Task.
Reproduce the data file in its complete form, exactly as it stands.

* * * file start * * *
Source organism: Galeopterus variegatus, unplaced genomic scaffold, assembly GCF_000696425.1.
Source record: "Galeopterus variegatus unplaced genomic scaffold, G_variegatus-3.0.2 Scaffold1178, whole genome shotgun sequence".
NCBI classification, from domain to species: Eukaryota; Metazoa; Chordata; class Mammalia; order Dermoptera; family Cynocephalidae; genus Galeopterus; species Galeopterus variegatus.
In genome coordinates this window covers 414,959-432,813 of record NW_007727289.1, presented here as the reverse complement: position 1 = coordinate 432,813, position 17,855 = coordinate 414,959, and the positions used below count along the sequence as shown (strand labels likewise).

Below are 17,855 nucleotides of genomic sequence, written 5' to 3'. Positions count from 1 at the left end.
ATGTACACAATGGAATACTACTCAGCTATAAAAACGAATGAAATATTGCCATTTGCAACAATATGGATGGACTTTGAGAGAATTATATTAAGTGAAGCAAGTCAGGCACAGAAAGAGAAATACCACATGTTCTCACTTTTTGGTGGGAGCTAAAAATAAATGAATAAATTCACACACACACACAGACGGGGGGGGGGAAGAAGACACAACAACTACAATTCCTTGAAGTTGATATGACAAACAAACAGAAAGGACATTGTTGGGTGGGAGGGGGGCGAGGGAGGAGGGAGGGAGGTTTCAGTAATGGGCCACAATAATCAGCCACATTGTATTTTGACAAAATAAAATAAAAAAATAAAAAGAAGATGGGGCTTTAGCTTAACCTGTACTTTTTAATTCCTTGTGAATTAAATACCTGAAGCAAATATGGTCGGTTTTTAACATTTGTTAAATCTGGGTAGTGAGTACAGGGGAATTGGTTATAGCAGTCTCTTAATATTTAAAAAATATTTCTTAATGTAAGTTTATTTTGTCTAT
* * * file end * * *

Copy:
Source organism: Galeopterus variegatus, unplaced genomic scaffold, assembly GCF_000696425.1.
Source record: "Galeopterus variegatus unplaced genomic scaffold, G_variegatus-3.0.2 Scaffold1178, whole genome shotgun sequence".
NCBI classification, from domain to species: Eukaryota; Metazoa; Chordata; class Mammalia; order Dermoptera; family Cynocephalidae; genus Galeopterus; species Galeopterus variegatus.
In genome coordinates this window covers 414,959-432,813 of record NW_007727289.1, presented here as the reverse complement: position 1 = coordinate 432,813, position 17,855 = coordinate 414,959, and the positions used below count along the sequence as shown (strand labels likewise).

Below are 17,855 nucleotides of genomic sequence, written 5' to 3'. Positions count from 1 at the left end.
ATGTACACAATGGAATACTACTCAGCTATAAAAACGAATGAAATATTGCCATTTGCAACAATATGGATGGACTTTGAGAGAATTATATTAAGTGAAGCAAGTCAGGCACAGAAAGAGAAATACCACATGTTCTCACTTTTTGGTGGGAGCTAAAAATAAATGAATAAATTCACACACACACACAGACGGGGGGGGGGAAGAAGACACAACAACTACAATTCCTTGAAGTTGATATGACAAACAAACAGAAAGGACATTGTTGGGTGGGAGGGGGGCGAGGGAGGAGGGAGGGAGGTTTCAGTAATGGGCCACAATAATCAGCCACATTGTATTTTGACAAAATAAAATAAAAAAATAAAAAGAAGATGGGGCTTTAGCTTAACCTGTACTTTTTAATTCCTTGTGAATTAAATACCTGAAGCAAATATGGTCGGTTTTTAACATTTGTTAAATCTGGGTAGTGAGTACAGGGGAATTGGTTATAGCAGTCTCTTAATATTTAAAAAATATTTCTTAATGTAAGTTTATTTTGTCTAT